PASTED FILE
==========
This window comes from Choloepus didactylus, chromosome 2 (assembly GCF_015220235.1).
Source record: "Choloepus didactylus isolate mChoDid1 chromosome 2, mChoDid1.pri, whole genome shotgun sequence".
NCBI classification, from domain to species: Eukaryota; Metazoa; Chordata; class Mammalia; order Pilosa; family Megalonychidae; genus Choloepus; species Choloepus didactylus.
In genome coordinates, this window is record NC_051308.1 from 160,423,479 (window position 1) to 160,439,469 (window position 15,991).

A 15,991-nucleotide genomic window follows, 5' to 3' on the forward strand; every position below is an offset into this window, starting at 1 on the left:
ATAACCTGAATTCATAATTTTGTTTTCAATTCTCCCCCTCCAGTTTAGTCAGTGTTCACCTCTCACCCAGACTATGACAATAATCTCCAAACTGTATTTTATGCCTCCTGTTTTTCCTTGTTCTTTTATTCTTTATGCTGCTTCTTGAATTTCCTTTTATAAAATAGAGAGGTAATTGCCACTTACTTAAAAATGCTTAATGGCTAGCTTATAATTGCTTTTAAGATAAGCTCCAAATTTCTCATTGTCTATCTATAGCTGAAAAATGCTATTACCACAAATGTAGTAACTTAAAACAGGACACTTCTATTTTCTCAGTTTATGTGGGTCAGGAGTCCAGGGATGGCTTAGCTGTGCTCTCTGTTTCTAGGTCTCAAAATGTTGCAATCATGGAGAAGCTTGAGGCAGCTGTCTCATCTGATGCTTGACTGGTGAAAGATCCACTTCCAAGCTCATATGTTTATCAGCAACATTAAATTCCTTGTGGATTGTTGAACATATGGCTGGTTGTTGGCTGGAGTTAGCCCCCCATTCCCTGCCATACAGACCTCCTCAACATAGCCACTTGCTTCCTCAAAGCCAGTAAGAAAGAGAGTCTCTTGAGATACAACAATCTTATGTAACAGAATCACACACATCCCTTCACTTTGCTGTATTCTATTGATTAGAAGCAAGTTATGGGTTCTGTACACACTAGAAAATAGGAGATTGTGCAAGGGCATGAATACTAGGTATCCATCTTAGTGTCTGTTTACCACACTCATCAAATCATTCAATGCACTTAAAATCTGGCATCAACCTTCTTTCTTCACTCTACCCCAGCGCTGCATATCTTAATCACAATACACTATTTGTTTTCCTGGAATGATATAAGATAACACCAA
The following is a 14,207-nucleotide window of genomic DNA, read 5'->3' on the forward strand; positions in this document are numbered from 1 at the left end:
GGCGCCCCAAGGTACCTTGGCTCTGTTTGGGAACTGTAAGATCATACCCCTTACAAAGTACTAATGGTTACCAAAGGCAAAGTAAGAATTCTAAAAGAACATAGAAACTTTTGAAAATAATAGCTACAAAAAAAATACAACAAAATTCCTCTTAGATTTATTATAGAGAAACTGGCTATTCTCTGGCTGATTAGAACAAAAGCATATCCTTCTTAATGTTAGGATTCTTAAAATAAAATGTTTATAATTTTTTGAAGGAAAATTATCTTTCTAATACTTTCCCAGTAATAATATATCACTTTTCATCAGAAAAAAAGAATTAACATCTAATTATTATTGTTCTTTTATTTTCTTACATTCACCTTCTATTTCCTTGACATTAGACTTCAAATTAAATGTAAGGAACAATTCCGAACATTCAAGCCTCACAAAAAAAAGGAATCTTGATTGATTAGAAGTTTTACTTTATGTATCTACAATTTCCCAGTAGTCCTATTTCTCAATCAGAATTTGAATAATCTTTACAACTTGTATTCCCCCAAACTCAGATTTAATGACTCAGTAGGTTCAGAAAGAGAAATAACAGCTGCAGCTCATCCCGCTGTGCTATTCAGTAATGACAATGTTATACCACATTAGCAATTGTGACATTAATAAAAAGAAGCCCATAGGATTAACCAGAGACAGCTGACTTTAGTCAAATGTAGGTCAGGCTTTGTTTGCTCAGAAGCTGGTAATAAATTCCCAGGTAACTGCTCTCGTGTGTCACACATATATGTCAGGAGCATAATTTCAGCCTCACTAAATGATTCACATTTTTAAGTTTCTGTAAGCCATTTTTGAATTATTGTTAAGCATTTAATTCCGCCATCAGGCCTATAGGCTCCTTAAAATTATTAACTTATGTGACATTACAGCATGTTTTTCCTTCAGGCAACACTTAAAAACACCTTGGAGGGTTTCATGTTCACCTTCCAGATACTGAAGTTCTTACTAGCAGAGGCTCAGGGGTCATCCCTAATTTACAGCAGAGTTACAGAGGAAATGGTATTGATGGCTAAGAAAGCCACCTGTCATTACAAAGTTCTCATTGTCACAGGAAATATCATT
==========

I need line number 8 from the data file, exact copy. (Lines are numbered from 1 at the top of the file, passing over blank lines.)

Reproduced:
GGCGCCCCAAGGTACCTTGGCTCTGTTTGGGAACTGTAAGATCATACCCCTTACAAAGTACTAATGGTTACCAAAGGCAAAGTAAGAATTCTAAAAGAACATAGAAACTTTTGAAAATAATAGCTACAAAAAAAATACAACAAAATTCCTCTTAGATTTATTATAGAGAAACTGGCTATTCTCTGGCTGATTAGAACAAAAGCATATCCTTCTTAATGTTAGGATTCTTAAAATAAAATGTTTATAATTTTTTGAAGGAAAATTATCTTTCTAATACTTTCCCAGTAATAATATATCACTTTTCATCAGAAAAAAAGAATTAACATCTAATTATTATTGTTCTTTTATTTTCTTACATTCACCTTCTATTTCCTTGACATTAGACTTCAAATTAAATGTAAGGAACAATTCCGAACATTCAAGCCTCACAAAAAAAAGGAATCTTGATTGATTAGAAGTTTTACTTTATGTATCTACAATTTCCCAGTAGTCCTATTTCTCAATCAGAATTTGAATAATCTTTACAACTTGTATTCCCCCAAACTCAGATTTAATGACTCAGTAGGTTCAGAAAGAGAAATAACAGCTGCAGCTCATCCCGCTGTGCTATTCAGTAATGACAATGTTATACCACATTAGCAATTGTGACATTAATAAAAAGAAGCCCATAGGATTAACCAGAGACAGCTGACTTTAGTCAAATGTAGGTCAGGCTTTGTTTGCTCAGAAGCTGGTAATAAATTCCCAGGTAACTGCTCTCGTGTGTCACACATATATGTCAGGAGCATAATTTCAGCCTCACTAAATGATTCACATTTTTAAGTTTCTGTAAGCCATTTTTGAATTATTGTTAAGCATTTAATTCCGCCATCAGGCCTATAGGCTCCTTAAAATTATTAACTTATGTGACATTACAGCATGTTTTTCCTTCAGGCAACACTTAAAAACACCTTGGAGGGTTTCATGTTCACCTTCCAGATACTGAAGTTCTTACTAGCAGAGGCTCAGGGGTCATCCCTAATTTACAGCAGAGTTACAGAGGAAATGGTATTGATGGCTAAGAAAGCCACCTGTCATTACAAAGTTCTCATTGTCACAGGAAATATCATT